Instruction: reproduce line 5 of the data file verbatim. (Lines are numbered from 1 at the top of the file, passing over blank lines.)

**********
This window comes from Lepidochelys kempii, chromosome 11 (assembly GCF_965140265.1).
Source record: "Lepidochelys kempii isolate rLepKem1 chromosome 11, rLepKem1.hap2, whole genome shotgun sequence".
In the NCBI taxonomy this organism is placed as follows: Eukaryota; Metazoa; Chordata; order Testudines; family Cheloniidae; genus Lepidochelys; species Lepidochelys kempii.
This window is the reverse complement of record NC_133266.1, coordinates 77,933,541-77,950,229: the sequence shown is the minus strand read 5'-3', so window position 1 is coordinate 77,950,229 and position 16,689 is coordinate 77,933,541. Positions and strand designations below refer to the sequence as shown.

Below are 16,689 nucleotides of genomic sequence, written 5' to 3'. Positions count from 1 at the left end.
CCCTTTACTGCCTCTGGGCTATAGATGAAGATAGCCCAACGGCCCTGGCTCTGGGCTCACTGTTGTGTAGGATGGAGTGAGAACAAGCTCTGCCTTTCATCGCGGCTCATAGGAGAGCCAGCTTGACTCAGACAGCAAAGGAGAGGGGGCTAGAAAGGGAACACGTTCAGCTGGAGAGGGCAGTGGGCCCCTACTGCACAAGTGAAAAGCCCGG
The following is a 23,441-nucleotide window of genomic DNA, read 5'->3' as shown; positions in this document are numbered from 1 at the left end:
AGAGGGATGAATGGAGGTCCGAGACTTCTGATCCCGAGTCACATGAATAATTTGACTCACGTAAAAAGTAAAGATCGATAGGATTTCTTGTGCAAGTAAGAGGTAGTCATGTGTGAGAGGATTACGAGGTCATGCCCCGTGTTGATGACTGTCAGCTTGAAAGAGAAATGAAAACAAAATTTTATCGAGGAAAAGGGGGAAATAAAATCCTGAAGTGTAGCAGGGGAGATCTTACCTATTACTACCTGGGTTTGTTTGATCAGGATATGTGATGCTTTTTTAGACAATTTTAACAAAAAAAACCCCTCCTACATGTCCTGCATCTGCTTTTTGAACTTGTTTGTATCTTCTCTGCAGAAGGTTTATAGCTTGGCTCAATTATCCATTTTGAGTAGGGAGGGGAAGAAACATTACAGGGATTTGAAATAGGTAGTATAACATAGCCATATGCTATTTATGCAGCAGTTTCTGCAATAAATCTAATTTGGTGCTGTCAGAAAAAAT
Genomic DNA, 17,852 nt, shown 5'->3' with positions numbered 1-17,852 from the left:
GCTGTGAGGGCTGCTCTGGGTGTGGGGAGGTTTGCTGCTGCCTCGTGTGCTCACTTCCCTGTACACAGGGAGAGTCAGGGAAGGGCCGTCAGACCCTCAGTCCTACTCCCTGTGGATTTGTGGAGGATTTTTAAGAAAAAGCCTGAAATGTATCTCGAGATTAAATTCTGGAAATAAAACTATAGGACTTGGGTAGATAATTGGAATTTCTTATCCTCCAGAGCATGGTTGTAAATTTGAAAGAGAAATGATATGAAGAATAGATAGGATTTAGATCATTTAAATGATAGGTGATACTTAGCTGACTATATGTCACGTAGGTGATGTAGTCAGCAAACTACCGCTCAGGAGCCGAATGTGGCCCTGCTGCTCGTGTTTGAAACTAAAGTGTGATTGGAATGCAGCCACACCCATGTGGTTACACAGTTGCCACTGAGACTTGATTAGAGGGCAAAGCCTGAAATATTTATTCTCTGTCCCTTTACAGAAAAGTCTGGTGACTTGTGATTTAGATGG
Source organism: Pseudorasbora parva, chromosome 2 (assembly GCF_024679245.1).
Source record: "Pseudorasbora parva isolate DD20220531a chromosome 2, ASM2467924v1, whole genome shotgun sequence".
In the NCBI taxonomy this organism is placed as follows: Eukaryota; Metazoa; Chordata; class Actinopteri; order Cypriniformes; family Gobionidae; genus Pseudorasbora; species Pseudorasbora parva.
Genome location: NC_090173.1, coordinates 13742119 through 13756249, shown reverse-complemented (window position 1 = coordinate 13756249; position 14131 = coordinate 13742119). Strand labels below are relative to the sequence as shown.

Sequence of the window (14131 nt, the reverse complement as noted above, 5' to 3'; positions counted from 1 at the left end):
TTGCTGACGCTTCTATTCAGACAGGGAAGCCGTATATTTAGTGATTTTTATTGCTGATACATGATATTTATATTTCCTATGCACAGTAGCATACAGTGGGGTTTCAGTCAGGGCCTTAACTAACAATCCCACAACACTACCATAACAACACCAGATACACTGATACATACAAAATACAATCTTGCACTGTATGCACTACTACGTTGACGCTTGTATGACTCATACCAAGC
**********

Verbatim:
Below are 16,689 nucleotides of genomic sequence, written 5' to 3'. Positions count from 1 at the left end.